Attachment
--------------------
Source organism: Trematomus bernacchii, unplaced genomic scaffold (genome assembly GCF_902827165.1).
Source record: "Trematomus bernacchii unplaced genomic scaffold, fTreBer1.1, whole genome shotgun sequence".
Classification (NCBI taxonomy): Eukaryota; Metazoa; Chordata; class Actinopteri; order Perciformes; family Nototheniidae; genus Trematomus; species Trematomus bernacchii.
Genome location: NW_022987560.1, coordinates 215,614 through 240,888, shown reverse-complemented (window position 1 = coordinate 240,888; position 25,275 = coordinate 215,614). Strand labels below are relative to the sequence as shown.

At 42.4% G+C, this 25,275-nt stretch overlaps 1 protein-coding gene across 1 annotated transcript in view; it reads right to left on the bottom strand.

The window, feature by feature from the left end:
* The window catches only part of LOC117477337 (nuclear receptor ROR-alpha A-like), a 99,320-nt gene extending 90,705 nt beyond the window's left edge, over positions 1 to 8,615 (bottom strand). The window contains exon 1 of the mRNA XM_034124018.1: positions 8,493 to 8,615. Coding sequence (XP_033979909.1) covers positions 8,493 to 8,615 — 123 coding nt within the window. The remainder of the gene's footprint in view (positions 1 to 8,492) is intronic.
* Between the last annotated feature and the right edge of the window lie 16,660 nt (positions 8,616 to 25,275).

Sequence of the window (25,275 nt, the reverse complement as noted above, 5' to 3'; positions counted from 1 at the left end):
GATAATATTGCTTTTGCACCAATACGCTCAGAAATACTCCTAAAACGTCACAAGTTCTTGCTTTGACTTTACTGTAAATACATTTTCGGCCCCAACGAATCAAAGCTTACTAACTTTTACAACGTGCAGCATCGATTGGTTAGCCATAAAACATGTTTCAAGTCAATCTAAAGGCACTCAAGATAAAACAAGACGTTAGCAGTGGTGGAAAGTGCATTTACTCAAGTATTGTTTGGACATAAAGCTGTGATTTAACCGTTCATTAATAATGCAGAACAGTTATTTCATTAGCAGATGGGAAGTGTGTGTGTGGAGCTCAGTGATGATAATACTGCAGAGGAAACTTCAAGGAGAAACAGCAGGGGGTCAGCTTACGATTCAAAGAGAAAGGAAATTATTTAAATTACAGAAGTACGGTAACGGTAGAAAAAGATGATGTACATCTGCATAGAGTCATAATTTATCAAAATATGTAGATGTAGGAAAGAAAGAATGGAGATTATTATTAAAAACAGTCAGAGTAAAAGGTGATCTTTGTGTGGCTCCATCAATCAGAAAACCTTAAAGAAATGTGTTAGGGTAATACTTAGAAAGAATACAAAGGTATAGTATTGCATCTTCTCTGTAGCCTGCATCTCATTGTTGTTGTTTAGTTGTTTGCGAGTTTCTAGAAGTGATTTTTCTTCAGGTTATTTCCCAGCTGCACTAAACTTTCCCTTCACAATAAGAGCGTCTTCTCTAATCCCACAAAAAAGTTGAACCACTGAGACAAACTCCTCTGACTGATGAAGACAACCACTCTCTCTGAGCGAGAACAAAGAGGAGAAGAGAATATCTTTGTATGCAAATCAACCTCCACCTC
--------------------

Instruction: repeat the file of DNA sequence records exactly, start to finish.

Source organism: Trematomus bernacchii, unplaced genomic scaffold (genome assembly GCF_902827165.1).
Source record: "Trematomus bernacchii unplaced genomic scaffold, fTreBer1.1, whole genome shotgun sequence".
Classification (NCBI taxonomy): Eukaryota; Metazoa; Chordata; class Actinopteri; order Perciformes; family Nototheniidae; genus Trematomus; species Trematomus bernacchii.
Genome location: NW_022987560.1, coordinates 215,614 through 240,888, shown reverse-complemented (window position 1 = coordinate 240,888; position 25,275 = coordinate 215,614). Strand labels below are relative to the sequence as shown.

At 42.4% G+C, this 25,275-nt stretch overlaps 1 protein-coding gene across 1 annotated transcript in view; it reads right to left on the bottom strand.

The window, feature by feature from the left end:
* The window catches only part of LOC117477337 (nuclear receptor ROR-alpha A-like), a 99,320-nt gene extending 90,705 nt beyond the window's left edge, over positions 1 to 8,615 (bottom strand). The window contains exon 1 of the mRNA XM_034124018.1: positions 8,493 to 8,615. Coding sequence (XP_033979909.1) covers positions 8,493 to 8,615 — 123 coding nt within the window. The remainder of the gene's footprint in view (positions 1 to 8,492) is intronic.
* Between the last annotated feature and the right edge of the window lie 16,660 nt (positions 8,616 to 25,275).

Sequence of the window (25,275 nt, the reverse complement as noted above, 5' to 3'; positions counted from 1 at the left end):
GATAATATTGCTTTTGCACCAATACGCTCAGAAATACTCCTAAAACGTCACAAGTTCTTGCTTTGACTTTACTGTAAATACATTTTCGGCCCCAACGAATCAAAGCTTACTAACTTTTACAACGTGCAGCATCGATTGGTTAGCCATAAAACATGTTTCAAGTCAATCTAAAGGCACTCAAGATAAAACAAGACGTTAGCAGTGGTGGAAAGTGCATTTACTCAAGTATTGTTTGGACATAAAGCTGTGATTTAACCGTTCATTAATAATGCAGAACAGTTATTTCATTAGCAGATGGGAAGTGTGTGTGTGGAGCTCAGTGATGATAATACTGCAGAGGAAACTTCAAGGAGAAACAGCAGGGGGTCAGCTTACGATTCAAAGAGAAAGGAAATTATTTAAATTACAGAAGTACGGTAACGGTAGAAAAAGATGATGTACATCTGCATAGAGTCATAATTTATCAAAATATGTAGATGTAGGAAAGAAAGAATGGAGATTATTATTAAAAACAGTCAGAGTAAAAGGTGATCTTTGTGTGGCTCCATCAATCAGAAAACCTTAAAGAAATGTGTTAGGGTAATACTTAGAAAGAATACAAAGGTATAGTATTGCATCTTCTCTGTAGCCTGCATCTCATTGTTGTTGTTTAGTTGTTTGCGAGTTTCTAGAAGTGATTTTTCTTCAGGTTATTTCCCAGCTGCACTAAACTTTCCCTTCACAATAAGAGCGTCTTCTCTAATCCCACAAAAAAGTTGAACCACTGAGACAAACTCCTCTGACTGATGAAGACAACCACTCTCTCTGAGCGAGAACAAAGAGGAGAAGAGAATATCTTTGTATGCAAATCAACCTCCACCTC